Graham Stuart MP is a sharp thinker and speaker. He has truly done the background work needed to decide whether Schedule 1 Clause 26 should go through or not. Reading what he has to say makes me believe he actually does support Home Education and this isn’t just a political game to him. For that I am truly, truly grateful.
Caroline Flint otoh was quite capable of pointing out some bad practice by an LA officer-who I dare say went on to continue that level of crassness with other families; but then still voted with the Govt to increase the powers of these incompetent people. What incredible hyprocracy!
There is a great deal in the debate from the Hansard transcipt that needs looking at but I think this quote from Mr Stuart will start things off here:
A 1999 study by Dr. Lawrence Rudner, vice-president of the Graduate Management Admission Council, which is the testing company that runs the GMAT test in the United States—the primary test used there—observed:“Home schooling’s one-on-one tutorial method seemed to equalize the influence of parents’ educational background on their children’s academic performance. Home educated students’ test scores remained between the 80th and 90th percentiles, whether their mothers had a college degree or did not finish high school.”
I would have hoped that hon. Members throughout the House would be excited at that prospect. Home education could have a transformational effect on the chance of children from the poorest homes getting a good education—if the parents had the commitment and the desire to do it—even if their parents did not have a good education themselves. He continued:
“Students taught at home by mothers who never finished high school scored a full 55 percentage points higher than public school students from families of comparable educational backgrounds.”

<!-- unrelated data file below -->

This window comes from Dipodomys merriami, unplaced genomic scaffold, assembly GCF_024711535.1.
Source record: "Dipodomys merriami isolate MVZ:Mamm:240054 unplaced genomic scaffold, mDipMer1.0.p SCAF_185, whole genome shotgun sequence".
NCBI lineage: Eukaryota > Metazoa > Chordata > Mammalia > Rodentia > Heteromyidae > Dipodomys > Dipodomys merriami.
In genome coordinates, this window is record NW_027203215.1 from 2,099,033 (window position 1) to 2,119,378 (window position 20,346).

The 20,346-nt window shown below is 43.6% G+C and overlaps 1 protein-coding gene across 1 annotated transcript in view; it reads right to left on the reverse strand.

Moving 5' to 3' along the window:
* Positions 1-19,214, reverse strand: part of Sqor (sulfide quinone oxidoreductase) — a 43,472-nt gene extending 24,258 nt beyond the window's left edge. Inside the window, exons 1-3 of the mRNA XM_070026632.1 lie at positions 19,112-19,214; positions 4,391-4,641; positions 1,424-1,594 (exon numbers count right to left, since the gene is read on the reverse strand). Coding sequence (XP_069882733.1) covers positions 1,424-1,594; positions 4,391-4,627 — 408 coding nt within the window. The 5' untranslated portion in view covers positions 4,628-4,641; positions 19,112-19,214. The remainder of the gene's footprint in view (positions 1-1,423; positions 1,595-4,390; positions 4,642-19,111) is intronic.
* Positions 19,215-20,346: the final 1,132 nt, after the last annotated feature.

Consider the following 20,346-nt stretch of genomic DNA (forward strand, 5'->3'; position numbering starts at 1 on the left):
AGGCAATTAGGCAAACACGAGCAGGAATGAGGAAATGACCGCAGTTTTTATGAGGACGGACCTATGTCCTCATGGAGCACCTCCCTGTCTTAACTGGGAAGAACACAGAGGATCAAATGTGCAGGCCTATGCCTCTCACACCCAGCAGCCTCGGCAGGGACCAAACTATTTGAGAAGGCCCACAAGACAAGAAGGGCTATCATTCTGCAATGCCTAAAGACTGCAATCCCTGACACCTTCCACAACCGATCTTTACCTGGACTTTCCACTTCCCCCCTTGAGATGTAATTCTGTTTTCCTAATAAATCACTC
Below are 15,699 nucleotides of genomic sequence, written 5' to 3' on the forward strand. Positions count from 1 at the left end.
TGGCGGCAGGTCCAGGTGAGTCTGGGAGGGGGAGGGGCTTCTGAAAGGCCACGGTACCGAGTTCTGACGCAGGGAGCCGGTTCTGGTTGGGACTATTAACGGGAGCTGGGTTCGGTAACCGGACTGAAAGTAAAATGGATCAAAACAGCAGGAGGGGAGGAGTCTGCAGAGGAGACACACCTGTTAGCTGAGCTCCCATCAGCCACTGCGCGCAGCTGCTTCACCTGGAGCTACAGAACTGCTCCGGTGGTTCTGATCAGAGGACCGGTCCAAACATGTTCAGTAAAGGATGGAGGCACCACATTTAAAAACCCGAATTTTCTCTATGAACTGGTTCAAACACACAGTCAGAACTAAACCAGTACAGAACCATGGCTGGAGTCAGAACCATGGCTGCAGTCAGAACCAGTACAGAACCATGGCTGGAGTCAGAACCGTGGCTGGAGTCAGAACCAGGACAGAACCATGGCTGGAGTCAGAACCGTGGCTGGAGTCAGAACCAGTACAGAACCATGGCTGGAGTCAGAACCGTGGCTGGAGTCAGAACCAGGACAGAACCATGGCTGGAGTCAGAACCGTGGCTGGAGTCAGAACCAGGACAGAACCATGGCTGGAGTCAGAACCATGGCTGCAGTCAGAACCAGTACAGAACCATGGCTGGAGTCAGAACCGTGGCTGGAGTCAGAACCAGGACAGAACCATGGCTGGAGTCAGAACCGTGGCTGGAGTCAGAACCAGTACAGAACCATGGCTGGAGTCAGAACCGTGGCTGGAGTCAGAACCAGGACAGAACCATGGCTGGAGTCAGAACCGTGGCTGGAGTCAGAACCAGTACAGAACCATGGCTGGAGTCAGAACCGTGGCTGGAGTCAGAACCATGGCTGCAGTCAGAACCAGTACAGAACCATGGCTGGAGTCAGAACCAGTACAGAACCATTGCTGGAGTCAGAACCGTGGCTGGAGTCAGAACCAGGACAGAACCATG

In other words, although that cannot be guaranteed for all by any means, not least because of the economic realities, parents who are not well educated and who live in a deprived community and are prepared to show such commitment will none the less make a huge difference to the outcomes for their children, who are of course most likely to fail at school.We should support home education rather than using measures that suggest that the only way we are going to improve it is by forcing children back to school.
In paragraphs 19 onwards, we see clearly—it is especially clear in paragraph 28—that what is at the moment an entitlement by the citizen in a free society to make a decision to home educate, has become an application in the Bill. In the future, instead of having the presumption that we are allowed to home educate, we must apply to the state for that right. That is an extraordinary change that I find deeply objectionable in a free society. We must not underestimate how serious that change in presumption is. It is clear that the application is not simply a process of notification, which is what we are trying to make it through some of the amendments that I will discuss in a moment. It is a fully-fledged process that involves having to supply huge amounts of personal information.